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Videography

Introduction to Interpretive Videoanalysis of Social Situations

Hubert Knoblauch, René Tuma and Bernt Schnettler

This book provides an overview of the current state of video analysis, including the most recent developments in this rapidly growing field. It covers various methodological approaches. The authors address practical and technical questions and potential problems arising during the research process. The book also offers a perspective on the theoretical embedding of videography in the interpretive approaches to social research. It comes equipped with detailed, user-friendly aids, including suggestions for further reading, technical pointers, and case studies. The book will be particularly useful for social researchers interested in the collection and analysis of video data on natural interactions and in sociological ethnography.
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1 Introduction: Video Analyses in Interpretive Social Research

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1Introduction: Video Analyses in Interpretive Social Research

The introductory chapter sets the stage for the entire book. It briefly outlines the structure and organization of the book and presents the individual core themes contained in it. Videography, as we understand it, is a specific method. Step by step, we take you through the separate elements of the corresponding research activities. This part of the book contains references to the chapters that follow, in which we explain the details that make up the individual components of the action. The information is broken down into sections headed by a lift-out quote highlighting a key topic. After reading this introductory chapter, readers should know how and to what end we practice videography, and what specific features its methods include.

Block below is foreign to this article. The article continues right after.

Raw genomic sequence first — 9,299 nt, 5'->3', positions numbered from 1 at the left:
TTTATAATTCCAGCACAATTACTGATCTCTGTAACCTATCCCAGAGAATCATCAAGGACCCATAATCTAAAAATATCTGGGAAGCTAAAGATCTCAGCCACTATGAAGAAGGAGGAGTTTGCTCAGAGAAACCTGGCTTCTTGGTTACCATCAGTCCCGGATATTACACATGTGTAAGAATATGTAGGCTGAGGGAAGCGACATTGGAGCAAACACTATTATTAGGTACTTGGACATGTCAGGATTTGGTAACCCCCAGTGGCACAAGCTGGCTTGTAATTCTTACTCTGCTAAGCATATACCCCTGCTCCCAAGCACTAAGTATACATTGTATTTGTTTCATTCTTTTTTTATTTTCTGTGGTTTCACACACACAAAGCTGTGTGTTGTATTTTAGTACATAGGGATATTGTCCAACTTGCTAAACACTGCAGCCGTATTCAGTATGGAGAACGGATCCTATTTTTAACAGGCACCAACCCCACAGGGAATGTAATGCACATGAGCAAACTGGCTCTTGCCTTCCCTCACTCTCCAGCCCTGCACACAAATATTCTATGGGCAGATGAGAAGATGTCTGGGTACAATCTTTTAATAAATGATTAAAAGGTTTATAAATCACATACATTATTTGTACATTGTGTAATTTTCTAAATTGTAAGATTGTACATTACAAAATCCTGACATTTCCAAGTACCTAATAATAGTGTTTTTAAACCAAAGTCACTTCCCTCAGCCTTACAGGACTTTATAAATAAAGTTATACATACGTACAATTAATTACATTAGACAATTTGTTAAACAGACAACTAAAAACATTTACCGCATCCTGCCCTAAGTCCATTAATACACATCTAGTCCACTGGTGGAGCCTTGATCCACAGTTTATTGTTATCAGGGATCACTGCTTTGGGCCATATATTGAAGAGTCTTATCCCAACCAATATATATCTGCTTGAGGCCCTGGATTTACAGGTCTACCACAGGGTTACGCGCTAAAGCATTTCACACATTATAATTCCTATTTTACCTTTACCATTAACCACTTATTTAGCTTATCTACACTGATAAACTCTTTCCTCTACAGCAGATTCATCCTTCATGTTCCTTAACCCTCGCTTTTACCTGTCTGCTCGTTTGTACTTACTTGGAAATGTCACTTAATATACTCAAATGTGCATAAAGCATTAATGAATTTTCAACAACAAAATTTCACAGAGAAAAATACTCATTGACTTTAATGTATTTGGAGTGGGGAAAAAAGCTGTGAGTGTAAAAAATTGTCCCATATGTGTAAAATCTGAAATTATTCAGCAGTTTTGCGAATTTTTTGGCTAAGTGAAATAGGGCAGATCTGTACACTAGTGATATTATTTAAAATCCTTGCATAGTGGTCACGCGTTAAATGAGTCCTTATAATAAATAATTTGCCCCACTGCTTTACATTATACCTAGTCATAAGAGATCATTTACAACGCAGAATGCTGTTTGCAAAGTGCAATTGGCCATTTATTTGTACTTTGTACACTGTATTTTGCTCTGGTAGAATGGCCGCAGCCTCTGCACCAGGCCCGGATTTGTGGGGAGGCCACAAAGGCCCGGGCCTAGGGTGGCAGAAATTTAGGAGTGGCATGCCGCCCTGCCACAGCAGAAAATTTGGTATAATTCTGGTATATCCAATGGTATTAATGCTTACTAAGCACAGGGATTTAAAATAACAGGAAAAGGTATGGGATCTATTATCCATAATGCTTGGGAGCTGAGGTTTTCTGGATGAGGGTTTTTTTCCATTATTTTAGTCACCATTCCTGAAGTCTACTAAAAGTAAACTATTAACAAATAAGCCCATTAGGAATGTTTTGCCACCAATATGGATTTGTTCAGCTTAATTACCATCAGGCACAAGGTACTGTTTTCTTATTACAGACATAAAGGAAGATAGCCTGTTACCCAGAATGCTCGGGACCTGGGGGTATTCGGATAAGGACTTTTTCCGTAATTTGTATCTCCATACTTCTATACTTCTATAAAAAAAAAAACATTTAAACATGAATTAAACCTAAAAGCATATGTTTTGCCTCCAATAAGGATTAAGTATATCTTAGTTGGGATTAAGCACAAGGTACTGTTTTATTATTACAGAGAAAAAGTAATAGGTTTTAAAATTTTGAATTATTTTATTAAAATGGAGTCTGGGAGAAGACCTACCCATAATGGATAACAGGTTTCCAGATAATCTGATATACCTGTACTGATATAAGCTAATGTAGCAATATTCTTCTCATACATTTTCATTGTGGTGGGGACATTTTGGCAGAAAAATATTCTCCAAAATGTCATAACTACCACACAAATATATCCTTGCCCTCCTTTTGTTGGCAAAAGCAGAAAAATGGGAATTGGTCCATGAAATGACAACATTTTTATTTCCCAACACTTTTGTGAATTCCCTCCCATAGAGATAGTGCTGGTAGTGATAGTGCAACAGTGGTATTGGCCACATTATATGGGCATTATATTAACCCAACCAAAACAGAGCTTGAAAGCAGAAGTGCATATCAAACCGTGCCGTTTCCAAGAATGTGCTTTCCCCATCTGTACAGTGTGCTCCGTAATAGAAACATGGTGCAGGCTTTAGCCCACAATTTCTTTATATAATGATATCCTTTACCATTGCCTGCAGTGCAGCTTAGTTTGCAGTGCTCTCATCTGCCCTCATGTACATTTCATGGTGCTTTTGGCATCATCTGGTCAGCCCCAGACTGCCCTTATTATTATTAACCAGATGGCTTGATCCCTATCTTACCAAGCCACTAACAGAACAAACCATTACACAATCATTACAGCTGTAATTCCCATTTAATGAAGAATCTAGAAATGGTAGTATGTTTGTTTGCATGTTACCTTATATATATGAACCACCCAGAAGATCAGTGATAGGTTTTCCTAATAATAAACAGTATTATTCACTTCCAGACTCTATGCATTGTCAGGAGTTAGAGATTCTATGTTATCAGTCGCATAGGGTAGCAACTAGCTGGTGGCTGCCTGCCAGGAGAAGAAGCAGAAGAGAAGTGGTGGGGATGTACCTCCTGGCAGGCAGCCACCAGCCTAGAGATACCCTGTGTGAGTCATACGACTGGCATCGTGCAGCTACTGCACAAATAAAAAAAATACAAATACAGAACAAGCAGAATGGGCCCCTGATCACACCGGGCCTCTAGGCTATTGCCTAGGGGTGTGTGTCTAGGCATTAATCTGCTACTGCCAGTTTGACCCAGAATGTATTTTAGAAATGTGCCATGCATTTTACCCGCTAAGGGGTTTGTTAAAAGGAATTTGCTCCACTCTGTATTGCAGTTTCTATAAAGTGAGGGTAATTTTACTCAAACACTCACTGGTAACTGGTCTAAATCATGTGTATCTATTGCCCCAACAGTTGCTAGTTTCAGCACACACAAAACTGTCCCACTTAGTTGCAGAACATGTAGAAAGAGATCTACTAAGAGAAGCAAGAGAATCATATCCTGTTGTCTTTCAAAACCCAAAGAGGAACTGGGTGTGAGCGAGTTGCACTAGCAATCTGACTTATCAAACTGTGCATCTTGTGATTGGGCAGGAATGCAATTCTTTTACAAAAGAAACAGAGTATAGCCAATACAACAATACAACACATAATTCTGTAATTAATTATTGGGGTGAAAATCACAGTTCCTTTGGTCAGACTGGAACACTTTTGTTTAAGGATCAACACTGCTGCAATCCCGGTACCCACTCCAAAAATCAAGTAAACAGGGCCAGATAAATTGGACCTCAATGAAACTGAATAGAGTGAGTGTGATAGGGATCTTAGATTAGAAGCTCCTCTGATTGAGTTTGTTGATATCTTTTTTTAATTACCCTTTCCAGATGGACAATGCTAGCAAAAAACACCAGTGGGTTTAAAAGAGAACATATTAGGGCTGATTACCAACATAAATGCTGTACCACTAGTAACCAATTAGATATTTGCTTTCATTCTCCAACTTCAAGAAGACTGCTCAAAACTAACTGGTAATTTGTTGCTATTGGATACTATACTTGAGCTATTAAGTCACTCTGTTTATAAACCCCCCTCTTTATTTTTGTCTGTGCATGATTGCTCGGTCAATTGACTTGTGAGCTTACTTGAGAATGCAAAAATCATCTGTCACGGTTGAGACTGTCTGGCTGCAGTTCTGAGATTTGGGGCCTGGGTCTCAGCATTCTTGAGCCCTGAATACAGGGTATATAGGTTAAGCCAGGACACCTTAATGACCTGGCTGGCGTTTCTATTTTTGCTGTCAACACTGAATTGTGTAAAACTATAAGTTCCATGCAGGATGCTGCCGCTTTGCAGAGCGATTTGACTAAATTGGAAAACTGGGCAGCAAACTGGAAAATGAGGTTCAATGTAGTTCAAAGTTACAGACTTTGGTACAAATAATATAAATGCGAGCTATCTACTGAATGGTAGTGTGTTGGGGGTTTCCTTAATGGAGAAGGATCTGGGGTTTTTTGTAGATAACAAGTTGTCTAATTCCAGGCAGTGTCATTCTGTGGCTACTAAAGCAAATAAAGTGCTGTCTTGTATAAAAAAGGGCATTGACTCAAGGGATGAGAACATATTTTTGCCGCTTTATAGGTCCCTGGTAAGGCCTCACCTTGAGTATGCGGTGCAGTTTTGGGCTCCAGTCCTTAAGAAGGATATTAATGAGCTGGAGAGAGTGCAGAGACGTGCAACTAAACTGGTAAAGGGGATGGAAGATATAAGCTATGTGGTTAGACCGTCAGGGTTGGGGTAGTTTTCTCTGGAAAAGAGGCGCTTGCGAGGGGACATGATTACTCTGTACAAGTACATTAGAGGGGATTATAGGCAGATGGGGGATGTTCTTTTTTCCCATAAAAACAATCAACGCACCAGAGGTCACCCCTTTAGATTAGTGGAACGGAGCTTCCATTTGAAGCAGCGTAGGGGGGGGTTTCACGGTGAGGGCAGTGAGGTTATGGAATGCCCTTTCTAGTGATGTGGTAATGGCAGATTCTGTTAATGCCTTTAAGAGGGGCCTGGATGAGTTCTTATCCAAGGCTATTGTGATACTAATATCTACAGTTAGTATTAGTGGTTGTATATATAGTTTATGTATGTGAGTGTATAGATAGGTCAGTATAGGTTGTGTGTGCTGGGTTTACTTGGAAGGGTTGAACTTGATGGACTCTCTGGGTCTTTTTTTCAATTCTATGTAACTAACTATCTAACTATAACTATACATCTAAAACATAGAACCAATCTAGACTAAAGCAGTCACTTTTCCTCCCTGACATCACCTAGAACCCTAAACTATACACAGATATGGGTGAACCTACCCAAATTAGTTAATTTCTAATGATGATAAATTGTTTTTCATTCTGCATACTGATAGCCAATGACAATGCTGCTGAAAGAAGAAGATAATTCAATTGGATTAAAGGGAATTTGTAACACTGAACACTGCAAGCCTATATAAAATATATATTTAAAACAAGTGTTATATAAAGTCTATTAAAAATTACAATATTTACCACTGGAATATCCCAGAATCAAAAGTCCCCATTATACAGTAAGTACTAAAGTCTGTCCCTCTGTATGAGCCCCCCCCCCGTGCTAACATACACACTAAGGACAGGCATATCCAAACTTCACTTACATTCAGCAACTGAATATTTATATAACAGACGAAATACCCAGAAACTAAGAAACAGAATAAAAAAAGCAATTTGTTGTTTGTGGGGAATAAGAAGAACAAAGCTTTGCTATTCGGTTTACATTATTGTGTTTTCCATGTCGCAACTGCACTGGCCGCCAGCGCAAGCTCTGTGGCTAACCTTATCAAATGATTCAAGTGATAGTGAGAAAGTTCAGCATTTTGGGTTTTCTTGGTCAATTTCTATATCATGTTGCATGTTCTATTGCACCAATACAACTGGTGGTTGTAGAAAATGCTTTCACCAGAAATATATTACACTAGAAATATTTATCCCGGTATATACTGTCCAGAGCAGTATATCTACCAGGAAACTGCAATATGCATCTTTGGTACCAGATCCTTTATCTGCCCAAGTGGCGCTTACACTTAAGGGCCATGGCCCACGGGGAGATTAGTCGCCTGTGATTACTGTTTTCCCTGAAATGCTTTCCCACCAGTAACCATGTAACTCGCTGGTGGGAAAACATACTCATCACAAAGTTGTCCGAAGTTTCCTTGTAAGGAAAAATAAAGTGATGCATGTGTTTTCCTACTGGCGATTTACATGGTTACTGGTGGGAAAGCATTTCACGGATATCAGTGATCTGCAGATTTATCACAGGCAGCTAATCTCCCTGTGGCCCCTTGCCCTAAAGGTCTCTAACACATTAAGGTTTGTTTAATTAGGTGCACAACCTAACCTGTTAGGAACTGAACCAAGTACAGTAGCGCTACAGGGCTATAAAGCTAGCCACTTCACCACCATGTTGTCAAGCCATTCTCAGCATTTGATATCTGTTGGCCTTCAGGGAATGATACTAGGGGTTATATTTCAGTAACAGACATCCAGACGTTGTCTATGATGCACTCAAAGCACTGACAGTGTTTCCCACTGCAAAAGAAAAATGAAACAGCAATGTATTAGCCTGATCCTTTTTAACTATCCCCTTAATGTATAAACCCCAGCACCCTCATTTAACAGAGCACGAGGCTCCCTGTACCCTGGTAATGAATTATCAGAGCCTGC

The object of sociology, as previously stated by Weber, is to understand and explain the meaning of social action (1978: 4ff.). His contemporary Simmel, in his approach to sociology, focuses on interactions (Simmel 1910). Today interaction is a common term, frequently linked with the concept of communication as a fundamental process in social life (Mead 1910). Around 100 years after these key thinkers, sociology and the social sciences now look back on a flourishing evolution of the groundwork laid for the discipline in their theories of action, interaction, and communication.

It is not only their theoretical constructs that have been refined and expanded, enabling us to combine action, interaction, and communication in the concept of communicative action.1 The...

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